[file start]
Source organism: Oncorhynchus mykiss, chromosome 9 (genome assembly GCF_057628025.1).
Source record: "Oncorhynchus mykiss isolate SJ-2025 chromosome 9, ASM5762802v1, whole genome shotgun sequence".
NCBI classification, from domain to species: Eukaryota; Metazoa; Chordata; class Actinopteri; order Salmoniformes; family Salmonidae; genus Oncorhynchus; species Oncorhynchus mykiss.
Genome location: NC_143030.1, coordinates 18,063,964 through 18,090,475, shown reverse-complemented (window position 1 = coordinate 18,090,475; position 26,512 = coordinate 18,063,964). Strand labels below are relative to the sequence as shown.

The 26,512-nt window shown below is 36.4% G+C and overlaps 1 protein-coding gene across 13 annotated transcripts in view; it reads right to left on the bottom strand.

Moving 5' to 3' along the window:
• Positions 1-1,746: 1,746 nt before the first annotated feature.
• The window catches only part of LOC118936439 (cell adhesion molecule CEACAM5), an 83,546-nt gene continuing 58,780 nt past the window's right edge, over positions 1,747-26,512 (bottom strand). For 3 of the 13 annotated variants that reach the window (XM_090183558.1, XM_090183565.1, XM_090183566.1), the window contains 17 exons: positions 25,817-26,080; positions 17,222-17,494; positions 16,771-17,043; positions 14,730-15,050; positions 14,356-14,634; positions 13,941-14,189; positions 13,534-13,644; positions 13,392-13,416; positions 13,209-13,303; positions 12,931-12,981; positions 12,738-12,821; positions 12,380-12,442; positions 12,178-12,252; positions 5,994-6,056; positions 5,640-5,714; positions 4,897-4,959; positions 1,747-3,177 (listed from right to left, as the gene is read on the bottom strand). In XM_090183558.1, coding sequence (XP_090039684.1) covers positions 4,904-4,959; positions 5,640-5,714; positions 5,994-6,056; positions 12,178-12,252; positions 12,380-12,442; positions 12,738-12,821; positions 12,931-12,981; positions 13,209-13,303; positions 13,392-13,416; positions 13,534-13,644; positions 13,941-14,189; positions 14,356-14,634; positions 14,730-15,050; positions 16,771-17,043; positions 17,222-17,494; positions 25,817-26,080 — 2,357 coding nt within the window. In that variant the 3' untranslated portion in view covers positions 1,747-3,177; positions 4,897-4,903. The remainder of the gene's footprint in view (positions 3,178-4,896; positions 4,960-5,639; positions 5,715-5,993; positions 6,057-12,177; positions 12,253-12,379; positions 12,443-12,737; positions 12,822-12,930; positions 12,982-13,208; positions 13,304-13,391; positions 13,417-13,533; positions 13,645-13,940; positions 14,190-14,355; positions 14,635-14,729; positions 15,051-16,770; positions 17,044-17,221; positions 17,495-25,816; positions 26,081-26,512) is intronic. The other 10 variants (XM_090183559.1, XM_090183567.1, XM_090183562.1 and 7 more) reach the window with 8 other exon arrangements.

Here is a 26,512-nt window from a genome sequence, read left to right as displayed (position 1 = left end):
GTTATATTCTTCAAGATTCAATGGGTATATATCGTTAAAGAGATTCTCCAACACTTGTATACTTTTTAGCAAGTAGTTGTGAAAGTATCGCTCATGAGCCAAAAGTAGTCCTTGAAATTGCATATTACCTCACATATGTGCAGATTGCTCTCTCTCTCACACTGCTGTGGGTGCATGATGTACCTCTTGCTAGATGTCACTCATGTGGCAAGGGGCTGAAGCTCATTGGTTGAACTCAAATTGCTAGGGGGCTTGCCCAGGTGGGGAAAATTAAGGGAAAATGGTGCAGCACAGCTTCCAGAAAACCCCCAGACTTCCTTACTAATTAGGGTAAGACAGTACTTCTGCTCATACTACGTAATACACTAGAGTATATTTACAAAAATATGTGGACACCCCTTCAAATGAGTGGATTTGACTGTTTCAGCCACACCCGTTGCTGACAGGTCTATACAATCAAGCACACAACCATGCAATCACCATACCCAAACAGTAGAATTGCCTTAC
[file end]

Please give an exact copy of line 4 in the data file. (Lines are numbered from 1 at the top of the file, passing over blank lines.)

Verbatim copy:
Genome location: NC_143030.1, coordinates 18,063,964 through 18,090,475, shown reverse-complemented (window position 1 = coordinate 18,090,475; position 26,512 = coordinate 18,063,964). Strand labels below are relative to the sequence as shown.